Was your aim to create an iconic building?

“I’m very nervous about the use of the word iconic,” says de Grey, “because I think – I am absolutely convinced – that when Jorn Utzon built the Sidney Opera building he didn’t set out to build an iconic building. I am sure he set out to build a very good building, a first-class, excellent building. But I would be surprised if the word ‘iconic’ entered his vocabulary. I think 'icon' is a state that is after a building has been built for many years. I think it’s something that emerges in time whether the building is iconic or not. I think it’s a word that is being misused rather a lot at the moment.

“Having said that – I think the building is an important building in the university. It’s one of the strongest departments in the university and it will be a statement of the importance of brain research in Jerusalem – so all these things are critical for us as architects to respond to. But I think also we were very keen to build a building related to the overall sort of feel of the campus, and I think the campus has a strong integrity of buildings that relate to a landscape and raise the form of a green spine in the middle which is the high point of the site and the buildings are arranged on either side. I think we very much wanted to maintain that.”
However, the firm of Foster + Partners is a serial creator of iconic buildings – the very fact of the choice of such a firm arouses certain expectations.

“But I think you can’t set out to design an iconic building. You can set out to design – and I hope we always do – a good building, but I think it’s the public and critics after a building has opened who give it the title icon or not – and it’s interesting because it has been so very commonplace now for some clients to come and say they want an iconic building. You can say you want a very strong building with a strong image – it’s absolutely fine – and I think it’s very difficult to do, but simply using the word ‘iconic’ – it’s the word that’s not correct, that’s all. It’s a cliché.”

How can such a large firm work in changing local contexts?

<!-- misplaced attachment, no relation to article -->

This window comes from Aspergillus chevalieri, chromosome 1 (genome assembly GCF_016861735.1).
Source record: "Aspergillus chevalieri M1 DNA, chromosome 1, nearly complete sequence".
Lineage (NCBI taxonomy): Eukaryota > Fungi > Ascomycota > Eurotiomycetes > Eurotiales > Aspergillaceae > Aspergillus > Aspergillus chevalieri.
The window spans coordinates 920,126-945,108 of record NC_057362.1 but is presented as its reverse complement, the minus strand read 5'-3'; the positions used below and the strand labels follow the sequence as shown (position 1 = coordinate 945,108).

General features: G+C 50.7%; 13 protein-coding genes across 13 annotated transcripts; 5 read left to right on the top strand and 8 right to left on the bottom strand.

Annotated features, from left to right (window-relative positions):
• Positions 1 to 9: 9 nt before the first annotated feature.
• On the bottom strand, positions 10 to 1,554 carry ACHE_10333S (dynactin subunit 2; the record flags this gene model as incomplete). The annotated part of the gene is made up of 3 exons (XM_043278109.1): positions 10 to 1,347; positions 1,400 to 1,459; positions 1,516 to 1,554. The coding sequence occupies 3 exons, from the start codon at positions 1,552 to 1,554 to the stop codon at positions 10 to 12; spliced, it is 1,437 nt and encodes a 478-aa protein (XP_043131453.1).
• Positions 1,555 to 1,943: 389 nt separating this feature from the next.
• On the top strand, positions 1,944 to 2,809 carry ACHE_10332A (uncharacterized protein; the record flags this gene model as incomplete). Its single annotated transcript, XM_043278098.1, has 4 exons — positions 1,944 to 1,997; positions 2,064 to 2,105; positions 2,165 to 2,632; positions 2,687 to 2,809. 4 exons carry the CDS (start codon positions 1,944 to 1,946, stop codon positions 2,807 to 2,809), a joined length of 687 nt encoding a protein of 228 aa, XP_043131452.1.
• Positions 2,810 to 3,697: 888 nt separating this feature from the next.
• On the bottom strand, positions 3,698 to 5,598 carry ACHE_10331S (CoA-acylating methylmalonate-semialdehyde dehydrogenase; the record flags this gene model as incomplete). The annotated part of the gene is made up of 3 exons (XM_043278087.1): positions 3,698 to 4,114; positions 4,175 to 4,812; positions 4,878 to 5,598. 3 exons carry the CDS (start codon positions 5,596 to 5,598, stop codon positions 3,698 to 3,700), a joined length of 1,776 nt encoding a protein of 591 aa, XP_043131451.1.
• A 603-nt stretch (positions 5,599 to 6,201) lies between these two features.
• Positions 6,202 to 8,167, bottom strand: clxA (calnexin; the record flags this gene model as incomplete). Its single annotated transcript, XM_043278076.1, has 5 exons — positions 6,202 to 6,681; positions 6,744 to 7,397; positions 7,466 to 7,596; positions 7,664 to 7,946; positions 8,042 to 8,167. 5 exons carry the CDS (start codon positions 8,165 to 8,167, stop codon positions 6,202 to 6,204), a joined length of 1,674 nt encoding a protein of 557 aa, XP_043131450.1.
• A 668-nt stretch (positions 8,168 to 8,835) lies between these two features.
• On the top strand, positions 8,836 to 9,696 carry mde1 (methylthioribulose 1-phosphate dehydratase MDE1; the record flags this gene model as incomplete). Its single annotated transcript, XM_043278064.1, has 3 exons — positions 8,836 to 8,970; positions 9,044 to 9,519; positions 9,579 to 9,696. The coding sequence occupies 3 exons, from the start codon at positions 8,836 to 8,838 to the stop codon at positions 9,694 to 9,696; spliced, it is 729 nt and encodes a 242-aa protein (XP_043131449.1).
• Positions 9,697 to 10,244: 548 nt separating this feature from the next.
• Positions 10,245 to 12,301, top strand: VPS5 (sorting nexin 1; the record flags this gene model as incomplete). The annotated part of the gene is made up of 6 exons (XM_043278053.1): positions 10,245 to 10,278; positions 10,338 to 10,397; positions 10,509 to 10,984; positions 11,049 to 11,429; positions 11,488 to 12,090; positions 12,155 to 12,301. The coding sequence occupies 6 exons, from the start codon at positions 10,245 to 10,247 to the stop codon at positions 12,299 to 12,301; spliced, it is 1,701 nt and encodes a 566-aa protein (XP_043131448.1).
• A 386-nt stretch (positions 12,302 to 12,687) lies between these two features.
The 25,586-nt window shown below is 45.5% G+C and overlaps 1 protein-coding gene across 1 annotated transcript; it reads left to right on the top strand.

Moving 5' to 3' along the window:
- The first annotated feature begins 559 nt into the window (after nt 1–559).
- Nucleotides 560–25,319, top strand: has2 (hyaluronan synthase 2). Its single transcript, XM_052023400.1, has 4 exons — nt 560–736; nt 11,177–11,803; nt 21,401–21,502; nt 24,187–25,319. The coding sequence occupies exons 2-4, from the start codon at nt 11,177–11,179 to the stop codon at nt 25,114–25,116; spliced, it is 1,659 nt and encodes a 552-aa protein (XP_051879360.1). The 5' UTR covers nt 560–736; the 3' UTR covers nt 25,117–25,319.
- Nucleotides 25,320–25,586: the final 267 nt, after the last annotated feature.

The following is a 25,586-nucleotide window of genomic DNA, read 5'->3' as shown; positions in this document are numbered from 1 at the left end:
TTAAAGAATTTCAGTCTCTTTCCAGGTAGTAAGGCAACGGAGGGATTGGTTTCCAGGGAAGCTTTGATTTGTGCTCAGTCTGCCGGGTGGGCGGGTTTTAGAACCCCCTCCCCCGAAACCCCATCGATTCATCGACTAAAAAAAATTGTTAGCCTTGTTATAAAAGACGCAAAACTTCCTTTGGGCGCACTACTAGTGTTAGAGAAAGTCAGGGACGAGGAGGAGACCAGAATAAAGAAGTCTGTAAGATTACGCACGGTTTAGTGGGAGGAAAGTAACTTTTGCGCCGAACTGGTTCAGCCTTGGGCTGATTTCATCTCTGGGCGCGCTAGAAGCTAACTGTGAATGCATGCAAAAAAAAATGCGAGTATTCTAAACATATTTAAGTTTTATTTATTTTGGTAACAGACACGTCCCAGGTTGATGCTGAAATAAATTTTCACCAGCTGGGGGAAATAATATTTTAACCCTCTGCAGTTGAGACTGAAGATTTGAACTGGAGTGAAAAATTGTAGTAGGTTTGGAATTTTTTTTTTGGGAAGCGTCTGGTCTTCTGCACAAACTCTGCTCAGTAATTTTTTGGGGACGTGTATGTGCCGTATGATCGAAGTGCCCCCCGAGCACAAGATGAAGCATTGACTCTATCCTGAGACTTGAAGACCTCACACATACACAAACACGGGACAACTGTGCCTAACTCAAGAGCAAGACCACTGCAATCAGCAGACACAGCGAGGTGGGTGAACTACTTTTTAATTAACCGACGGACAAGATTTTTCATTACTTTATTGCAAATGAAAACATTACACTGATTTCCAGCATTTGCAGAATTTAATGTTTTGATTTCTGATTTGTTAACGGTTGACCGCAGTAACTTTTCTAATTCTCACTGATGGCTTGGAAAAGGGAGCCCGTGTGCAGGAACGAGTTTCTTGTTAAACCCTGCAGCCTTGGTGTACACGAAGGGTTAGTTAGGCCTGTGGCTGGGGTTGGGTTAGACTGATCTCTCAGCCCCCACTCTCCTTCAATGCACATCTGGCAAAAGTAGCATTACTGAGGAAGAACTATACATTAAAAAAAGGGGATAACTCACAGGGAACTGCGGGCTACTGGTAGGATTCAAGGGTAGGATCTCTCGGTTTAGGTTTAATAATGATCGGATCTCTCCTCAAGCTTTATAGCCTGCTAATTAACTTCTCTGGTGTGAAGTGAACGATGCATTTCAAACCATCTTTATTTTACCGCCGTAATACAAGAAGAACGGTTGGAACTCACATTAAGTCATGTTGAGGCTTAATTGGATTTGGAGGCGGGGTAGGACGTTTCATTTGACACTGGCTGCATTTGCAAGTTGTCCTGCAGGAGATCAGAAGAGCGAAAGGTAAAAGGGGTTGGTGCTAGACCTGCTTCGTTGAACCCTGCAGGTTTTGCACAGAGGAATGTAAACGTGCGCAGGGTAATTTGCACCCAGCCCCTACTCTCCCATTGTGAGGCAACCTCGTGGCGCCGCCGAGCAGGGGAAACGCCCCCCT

“All our buildings are very different from each other and this is partly if not mainly due to the fact that when you build in a particular locality, I think you have to try to understand the traditions and the influences of the locality you work in. And of course another thing you’ve got to take into account is the climate – designing a building in London is very different from designing a building in Israel. We very much avoid having a sort of universal module that we apply across the world – that we fight very hard and we don't think this is the right way to approach the international world. And of course, it is quite difficult in the relatively short period of time during which you are developing a strategic design at the beginning of a project, to absorblocal customs, local trades, local design." Some clients, he notes, want this done very quickly. "We don't believe in just importing northern European design into other countries,” he says.

The architecture produced by Foster + Partners could be defined as corporate architecture in the spirit of high tech with extensive use of materials like metal and glass. In London, the firm’s home city, Foster + Partners created a number of buildings that can indeed be called icons, among them the Millennium Bridge, the London City Hall and one of the outstanding landmarks in the city – the Swiss Re building, known as the Gherkin, which was completed in 2004 and garnered the prestigious Stirling Prize. However, alongside projects like these, the firm specializes in re-readings and new interpretations of historic buildings. Most famous among these are the Reichstag dome in Berlin, the British Museum in London and the Smithsonian Institution in Washington.

Despite the vast experience accumulated around the world, de Grey says the fact of building in Jerusalem is especially exciting for the firm. “I think building in Jerusalem is a fascinating change – obviously it has an incredible history but it has an incredible, sort of, uniformity – the use of the Jerusalem stone," he explains. "It's very powerful coming there for the first time, it's incredibly sort of consistent. I can hardly think of another city that is so much one piece. Even though the buildings date from all sorts of different times, it's very integrated, and as an architect I particularly enjoy that.”

The design of the new brain science building at the Hebrew University of Jerusalem.Credit: Foster + Partners
A sketch of the new brain science building at Givat Ram.Credit: Foster + Partners